Several of my respectable fellow citizens, understanding there is still a vacancy in the Commission of Bankruptcy in this State, have solicited me to address you on this subject, and to name Majr. William Judd , as a candidate for the appointment. Majr. Judd’s location is convenient and accomodating to the public service. He resides in Farmington, which is much the largest commercial town,...
Accept my grateful acknowledgement of the letter which you did me the honor to write on the 10th. ulto.—The appointment of Mr Judd under the Bankrupt Law will not be condemned as injudicious or unfit, even by those who are in the constant habit of condemning every act of the present administration. His age, experience, and respectable rank in society placed him on uncontested ground. The...
It has been mentioned to me, that expectations of the removal of the Surveyor at Saybrook in this State, from office, are generally entertained. Should such an event take place, permit me to name Mr. George Wolcott as a candidate for the appointment. He is a Gentleman of fair and unblemished moral character, whose integrity, amidst the conflicts of party, I believe, has never been questioned;...
Having been absent from home about two weeks, the letter which you did me the honor to write on the 15th. ulto., and the blank Commission which followed by the next Mail did not reach me until this day. The Secretary of State has conveyed the Commission which was filled for myself.— The confidence which you have been pleased to repose in me, meets my grateful acknowledgement, and so far as a...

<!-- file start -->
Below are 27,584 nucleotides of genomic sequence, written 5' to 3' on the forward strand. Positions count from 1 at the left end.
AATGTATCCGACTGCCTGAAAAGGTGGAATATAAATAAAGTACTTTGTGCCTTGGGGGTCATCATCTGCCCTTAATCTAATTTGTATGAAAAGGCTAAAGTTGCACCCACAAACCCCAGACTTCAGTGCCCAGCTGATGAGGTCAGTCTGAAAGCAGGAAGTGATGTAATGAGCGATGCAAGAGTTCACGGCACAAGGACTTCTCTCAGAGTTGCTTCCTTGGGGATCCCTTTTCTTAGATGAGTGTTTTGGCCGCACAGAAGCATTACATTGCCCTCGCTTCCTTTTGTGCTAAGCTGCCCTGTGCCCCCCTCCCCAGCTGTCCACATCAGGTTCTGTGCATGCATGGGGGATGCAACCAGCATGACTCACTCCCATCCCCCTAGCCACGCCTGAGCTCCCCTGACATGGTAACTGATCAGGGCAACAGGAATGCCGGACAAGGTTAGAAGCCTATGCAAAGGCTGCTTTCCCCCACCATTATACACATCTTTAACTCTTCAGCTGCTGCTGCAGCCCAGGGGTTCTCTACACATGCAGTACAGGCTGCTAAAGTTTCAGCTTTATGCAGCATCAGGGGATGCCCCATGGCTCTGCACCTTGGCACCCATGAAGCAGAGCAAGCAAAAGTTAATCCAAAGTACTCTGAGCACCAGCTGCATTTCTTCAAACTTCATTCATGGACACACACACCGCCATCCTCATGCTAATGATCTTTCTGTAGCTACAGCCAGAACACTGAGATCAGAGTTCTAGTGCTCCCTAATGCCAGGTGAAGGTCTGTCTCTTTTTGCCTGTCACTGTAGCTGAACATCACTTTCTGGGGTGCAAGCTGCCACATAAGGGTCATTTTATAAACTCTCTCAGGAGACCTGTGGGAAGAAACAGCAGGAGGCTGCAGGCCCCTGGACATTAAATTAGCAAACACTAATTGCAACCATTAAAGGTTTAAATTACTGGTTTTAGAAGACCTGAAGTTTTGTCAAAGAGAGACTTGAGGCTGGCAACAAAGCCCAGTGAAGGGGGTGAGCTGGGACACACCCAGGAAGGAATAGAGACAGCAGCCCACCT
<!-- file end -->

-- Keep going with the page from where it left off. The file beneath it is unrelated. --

A few days since I had the pleasure of an interview with Mr Granger—He being acquainted with the fact of the Blank Comn. of Register being confided to me, we conversed on that subject. It appears that two young Gentn. of about twenty five or thirty years, both Lawyers, the one from the State of New York, and the other from the State of Connt. are desirous to establish themselves in that part...
I avail myself of the first moment to announce my arrival, with my associate (Mr Nicholas) at this place. It is not from any defect in reasonable calculation, or want of proper exertion, that has prevented our being at the place assigned for the discharge of our official duty on the first of the present month. I commenced my journey in the month of Septemr and have been twelve weeks pursuing...